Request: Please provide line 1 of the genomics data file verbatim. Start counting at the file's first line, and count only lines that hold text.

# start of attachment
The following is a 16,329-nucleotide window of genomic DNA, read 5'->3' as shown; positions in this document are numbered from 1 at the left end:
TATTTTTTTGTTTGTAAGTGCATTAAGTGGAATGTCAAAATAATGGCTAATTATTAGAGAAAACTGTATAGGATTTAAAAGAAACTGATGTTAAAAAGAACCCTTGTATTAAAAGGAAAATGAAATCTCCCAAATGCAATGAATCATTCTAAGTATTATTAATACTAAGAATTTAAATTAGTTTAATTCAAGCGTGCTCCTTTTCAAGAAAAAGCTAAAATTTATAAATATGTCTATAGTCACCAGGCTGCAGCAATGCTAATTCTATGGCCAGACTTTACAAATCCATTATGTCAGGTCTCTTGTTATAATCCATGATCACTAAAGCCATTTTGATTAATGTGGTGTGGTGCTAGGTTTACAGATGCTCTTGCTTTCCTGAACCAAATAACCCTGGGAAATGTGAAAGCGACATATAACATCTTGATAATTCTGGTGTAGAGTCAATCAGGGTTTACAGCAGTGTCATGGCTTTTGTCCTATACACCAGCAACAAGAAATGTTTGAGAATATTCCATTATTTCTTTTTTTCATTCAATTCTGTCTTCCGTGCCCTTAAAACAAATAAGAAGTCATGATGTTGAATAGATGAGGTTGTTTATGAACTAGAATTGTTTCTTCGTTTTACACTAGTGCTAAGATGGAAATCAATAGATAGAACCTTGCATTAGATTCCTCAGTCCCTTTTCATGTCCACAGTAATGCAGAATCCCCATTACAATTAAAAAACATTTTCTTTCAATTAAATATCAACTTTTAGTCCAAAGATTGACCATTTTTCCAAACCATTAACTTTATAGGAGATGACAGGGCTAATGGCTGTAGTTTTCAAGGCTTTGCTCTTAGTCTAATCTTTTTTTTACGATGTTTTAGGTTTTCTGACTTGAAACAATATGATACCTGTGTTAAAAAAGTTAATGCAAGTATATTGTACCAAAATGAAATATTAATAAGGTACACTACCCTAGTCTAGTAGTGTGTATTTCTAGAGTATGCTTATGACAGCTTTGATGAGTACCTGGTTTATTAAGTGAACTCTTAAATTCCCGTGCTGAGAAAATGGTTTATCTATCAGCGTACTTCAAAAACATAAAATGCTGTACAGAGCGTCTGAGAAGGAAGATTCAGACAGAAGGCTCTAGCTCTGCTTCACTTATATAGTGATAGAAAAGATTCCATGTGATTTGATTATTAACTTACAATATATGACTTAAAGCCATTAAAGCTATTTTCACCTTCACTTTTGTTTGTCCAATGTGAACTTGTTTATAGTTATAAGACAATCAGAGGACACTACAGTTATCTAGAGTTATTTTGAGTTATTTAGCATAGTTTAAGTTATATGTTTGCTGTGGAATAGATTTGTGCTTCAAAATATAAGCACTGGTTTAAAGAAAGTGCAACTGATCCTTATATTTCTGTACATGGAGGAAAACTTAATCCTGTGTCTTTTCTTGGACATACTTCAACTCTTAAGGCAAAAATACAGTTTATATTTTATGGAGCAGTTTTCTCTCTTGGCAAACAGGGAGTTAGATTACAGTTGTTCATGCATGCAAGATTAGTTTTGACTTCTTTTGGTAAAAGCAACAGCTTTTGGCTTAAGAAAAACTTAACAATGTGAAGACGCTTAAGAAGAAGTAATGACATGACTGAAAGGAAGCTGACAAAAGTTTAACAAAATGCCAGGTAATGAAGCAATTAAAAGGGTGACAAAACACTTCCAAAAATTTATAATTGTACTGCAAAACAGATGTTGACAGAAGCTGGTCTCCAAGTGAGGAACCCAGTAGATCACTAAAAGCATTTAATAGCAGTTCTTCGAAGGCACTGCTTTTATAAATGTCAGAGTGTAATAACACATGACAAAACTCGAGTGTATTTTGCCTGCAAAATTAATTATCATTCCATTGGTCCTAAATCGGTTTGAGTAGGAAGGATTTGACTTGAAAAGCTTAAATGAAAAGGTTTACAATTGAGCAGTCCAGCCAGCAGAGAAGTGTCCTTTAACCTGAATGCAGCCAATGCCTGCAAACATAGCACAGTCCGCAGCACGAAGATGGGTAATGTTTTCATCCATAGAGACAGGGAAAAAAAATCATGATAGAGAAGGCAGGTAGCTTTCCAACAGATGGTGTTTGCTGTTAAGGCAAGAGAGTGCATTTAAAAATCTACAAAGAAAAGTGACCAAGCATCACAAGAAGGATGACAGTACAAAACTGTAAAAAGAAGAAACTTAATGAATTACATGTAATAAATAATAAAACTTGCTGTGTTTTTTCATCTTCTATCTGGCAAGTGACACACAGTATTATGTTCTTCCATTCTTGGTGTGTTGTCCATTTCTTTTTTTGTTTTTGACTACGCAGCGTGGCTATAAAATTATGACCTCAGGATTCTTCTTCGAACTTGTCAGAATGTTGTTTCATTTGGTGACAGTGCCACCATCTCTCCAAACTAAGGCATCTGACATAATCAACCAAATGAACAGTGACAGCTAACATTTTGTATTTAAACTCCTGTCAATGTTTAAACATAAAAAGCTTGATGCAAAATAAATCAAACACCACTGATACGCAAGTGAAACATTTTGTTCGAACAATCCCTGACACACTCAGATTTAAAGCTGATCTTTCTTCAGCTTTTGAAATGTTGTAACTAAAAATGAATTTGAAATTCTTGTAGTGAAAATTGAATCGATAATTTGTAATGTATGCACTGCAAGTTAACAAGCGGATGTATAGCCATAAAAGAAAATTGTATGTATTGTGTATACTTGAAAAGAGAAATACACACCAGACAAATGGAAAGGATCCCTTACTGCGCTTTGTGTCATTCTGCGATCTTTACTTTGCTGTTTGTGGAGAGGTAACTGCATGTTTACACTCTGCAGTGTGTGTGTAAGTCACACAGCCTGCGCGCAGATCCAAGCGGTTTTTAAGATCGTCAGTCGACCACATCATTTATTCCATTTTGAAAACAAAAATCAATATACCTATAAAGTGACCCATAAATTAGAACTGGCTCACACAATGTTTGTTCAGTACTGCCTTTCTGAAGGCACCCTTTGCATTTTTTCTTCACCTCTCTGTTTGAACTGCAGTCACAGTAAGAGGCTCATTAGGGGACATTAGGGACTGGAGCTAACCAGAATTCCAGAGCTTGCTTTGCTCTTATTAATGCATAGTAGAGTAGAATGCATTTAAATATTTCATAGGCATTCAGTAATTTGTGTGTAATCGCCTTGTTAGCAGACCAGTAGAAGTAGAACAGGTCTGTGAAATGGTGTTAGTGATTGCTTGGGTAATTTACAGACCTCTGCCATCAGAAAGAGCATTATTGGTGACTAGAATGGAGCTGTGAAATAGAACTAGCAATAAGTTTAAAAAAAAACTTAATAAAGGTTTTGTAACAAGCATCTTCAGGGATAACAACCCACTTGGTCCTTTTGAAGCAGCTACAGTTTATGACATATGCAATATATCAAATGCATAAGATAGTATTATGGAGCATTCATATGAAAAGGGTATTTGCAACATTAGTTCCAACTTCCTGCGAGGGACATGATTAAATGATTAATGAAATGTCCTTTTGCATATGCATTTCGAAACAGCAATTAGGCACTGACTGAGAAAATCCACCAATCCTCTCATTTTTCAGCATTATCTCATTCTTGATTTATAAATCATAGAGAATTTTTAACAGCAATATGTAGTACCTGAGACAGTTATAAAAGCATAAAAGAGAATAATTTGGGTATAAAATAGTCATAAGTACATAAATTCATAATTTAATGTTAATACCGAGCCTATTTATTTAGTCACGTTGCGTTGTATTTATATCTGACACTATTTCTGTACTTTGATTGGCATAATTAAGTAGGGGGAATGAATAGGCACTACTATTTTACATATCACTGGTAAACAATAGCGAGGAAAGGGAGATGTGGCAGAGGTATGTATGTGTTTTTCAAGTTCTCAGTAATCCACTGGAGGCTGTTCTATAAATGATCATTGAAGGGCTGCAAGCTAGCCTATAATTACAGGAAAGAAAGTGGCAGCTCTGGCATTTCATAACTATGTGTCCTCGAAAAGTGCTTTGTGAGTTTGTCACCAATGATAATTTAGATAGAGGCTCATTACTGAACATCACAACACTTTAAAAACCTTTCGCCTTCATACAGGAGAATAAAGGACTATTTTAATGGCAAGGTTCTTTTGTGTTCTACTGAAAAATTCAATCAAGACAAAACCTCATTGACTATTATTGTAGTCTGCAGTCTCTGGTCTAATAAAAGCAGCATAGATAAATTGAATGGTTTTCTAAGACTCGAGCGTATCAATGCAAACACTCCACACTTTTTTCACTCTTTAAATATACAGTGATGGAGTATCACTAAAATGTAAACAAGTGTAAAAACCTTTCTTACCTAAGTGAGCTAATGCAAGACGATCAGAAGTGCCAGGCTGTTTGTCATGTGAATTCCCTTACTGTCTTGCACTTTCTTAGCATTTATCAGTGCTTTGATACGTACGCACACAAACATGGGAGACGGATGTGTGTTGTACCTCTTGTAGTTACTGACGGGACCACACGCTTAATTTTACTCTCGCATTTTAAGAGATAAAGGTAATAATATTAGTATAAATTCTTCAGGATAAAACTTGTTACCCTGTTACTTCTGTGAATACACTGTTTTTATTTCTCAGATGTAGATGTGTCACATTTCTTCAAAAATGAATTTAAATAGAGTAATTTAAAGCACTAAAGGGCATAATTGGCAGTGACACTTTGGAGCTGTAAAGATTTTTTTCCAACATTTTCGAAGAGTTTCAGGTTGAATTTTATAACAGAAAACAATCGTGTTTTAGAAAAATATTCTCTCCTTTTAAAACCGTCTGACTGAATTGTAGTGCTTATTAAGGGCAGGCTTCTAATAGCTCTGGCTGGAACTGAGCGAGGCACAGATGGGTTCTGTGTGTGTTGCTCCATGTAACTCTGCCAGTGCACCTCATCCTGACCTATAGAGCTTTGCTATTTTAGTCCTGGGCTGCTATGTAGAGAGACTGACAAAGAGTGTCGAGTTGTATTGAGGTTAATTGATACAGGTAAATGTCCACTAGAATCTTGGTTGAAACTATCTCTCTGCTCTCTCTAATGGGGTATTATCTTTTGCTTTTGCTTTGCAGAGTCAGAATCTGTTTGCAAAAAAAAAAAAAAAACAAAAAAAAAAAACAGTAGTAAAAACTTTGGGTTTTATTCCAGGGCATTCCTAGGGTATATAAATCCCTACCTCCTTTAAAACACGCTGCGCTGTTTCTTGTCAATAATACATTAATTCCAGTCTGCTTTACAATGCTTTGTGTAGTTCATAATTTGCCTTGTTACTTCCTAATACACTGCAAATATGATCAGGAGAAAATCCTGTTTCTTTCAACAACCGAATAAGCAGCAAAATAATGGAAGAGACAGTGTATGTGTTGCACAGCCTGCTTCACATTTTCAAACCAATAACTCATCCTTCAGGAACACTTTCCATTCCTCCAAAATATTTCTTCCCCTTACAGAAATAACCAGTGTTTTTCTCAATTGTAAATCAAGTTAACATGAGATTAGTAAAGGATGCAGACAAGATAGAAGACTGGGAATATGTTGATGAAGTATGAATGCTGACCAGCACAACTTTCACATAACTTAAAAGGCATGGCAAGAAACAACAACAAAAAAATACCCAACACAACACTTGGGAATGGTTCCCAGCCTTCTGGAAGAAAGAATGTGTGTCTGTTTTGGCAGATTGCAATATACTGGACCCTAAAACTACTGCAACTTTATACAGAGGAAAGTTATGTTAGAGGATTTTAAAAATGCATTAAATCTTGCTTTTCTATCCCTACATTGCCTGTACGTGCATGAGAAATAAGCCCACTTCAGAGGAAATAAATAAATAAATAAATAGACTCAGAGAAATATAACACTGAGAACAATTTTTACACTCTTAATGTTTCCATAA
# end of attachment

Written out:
The following is a 16,329-nucleotide window of genomic DNA, read 5'->3' as shown; positions in this document are numbered from 1 at the left end: